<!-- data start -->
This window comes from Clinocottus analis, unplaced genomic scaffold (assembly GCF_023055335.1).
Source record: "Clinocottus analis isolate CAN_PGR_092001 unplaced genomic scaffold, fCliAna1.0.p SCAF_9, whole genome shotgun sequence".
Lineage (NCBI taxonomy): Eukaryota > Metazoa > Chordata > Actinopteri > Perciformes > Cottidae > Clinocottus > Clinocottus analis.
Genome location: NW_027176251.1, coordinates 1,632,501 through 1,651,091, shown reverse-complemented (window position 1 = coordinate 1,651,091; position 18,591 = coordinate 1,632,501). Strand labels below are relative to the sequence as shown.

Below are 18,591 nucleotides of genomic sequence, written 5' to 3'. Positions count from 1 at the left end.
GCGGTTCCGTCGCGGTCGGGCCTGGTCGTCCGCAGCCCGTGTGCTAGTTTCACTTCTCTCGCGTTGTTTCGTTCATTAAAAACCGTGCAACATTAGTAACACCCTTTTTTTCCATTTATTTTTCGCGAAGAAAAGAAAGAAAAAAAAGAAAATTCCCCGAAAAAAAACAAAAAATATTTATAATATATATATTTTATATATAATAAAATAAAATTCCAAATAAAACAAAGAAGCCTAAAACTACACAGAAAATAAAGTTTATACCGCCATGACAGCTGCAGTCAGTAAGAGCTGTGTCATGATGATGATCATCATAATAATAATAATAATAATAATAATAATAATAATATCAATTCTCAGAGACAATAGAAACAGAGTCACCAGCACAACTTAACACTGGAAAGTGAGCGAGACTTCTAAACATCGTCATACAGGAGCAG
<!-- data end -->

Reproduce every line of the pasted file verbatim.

This window comes from Clinocottus analis, unplaced genomic scaffold (assembly GCF_023055335.1).
Source record: "Clinocottus analis isolate CAN_PGR_092001 unplaced genomic scaffold, fCliAna1.0.p SCAF_9, whole genome shotgun sequence".
Lineage (NCBI taxonomy): Eukaryota > Metazoa > Chordata > Actinopteri > Perciformes > Cottidae > Clinocottus > Clinocottus analis.
Genome location: NW_027176251.1, coordinates 1,632,501 through 1,651,091, shown reverse-complemented (window position 1 = coordinate 1,651,091; position 18,591 = coordinate 1,632,501). Strand labels below are relative to the sequence as shown.

Below are 18,591 nucleotides of genomic sequence, written 5' to 3'. Positions count from 1 at the left end.
GCGGTTCCGTCGCGGTCGGGCCTGGTCGTCCGCAGCCCGTGTGCTAGTTTCACTTCTCTCGCGTTGTTTCGTTCATTAAAAACCGTGCAACATTAGTAACACCCTTTTTTTCCATTTATTTTTCGCGAAGAAAAGAAAGAAAAAAAAGAAAATTCCCCGAAAAAAAACAAAAAATATTTATAATATATATATTTTATATATAATAAAATAAAATTCCAAATAAAACAAAGAAGCCTAAAACTACACAGAAAATAAAGTTTATACCGCCATGACAGCTGCAGTCAGTAAGAGCTGTGTCATGATGATGATCATCATAATAATAATAATAATAATAATAATAATAATAATATCAATTCTCAGAGACAATAGAAACAGAGTCACCAGCACAACTTAACACTGGAAAGTGAGCGAGACTTCTAAACATCGTCATACAGGAGCAG